The approach worked, as the game went on to sell more than 11 million units worldwide and provided the foundation for Warner Bros.’ upcoming cinematic revamp (opening March 16) — proof enough for Pratchett that Croft is still capable of influencing culture the way she did in the late ’90s, and without the use of “archaic” sexualization that felt “out of step with who Lara was as a character.”
“She was obviously a mostly mute protagonist at the start, so I think culture influenced how she was marketed, and maybe that’s all flowed back into the game, and she’s influenced female protagonists a little bit, but I actually think new Lara has helped quite a bit over the last five years,” Pratchett says. “Before 2013, we were still hearing news stories about publishers who wouldn’t publish games because they had female protagonists, and that seems almost unthinkable now. We have great female protagonists coming out, like Aloy from Horizon Zero Dawn, and great secondary characters, like Ellie from The Last of Us, who looks like she’s going to take the lead in the next game. It helps strengthen publishers’ and developers’ views that it’s absolutely fine to have a female protagonist in your game, and in fact you may find new audience members as a result.”
In the 22 years since Lara Croft raided her first tomb, women have fronted more games than ever before, but Pratchett thinks racial and age-based diversity are the next big frontiers for polygonal progress.
“We do ourselves a disservice when we say, ‘This is how women should be to do this.’ It narrows down our choices,” Pratchett says when asked about feminist critiques that point to Croft’s idealized looks. “Beautiful women should be allowed to be capable and brave and fearless and psychopathic. Ideally, we want every type of woman, no matter what she looks like, to be able to do anything she wants. I agree that there is not enough diversity in character in general in the games industry. If you just keep it to women, we don’t get too many characters of color, female characters of color. … Ethnicity will hopefully enter the conversation more.”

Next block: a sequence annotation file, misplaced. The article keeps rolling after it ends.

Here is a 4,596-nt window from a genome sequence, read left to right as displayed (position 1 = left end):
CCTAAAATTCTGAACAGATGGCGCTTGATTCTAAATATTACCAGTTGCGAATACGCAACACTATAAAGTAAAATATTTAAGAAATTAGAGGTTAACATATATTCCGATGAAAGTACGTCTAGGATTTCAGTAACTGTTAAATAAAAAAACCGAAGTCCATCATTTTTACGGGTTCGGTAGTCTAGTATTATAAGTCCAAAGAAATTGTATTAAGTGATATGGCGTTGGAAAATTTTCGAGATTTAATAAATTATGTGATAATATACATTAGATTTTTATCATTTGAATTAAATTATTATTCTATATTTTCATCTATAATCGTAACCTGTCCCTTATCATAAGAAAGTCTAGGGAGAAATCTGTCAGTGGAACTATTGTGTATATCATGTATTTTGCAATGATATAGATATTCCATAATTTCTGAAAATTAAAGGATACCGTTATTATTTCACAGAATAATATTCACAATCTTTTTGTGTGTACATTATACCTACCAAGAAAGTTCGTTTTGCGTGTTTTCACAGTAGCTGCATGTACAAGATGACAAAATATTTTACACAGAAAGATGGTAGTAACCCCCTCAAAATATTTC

Having exited the franchise after penning the 2015 sequel Rise of the Tomb Raider, Pratchett no longer controls Croft’s destiny, but she’s optimistic about covering new ground in the future.
“I’d love to write an older Lara in her 50s, who’s grizzled and war-torn, because we get that with male protagonists,” Pratchett says. “Snake [from Metal Gear] has evolved over the years, and so has Sam Fisher from Splinter Cell: He’s been allowed to get older, and I’d love to see that with a character like Lara, as older and battle-hardened. And maybe she has to take another character under her wing, which is often done with dad figures in games — it’s the ‘dad-ification’ of games, like Joel in The Last of Us or Booker in BioShock Infinite.”
Pratchett adds, “I’d also be interested in seeing Lara as a mother. How would that work? How would she even have time? I’d love to see more action moms in games. There’s so much we can do, so many stories we can tell, it feels like we’re just scratching the surface.
“The baby could have a tiny bow and arrow,” she says, sitting with the idea a bit longer. “It’d be so cute!”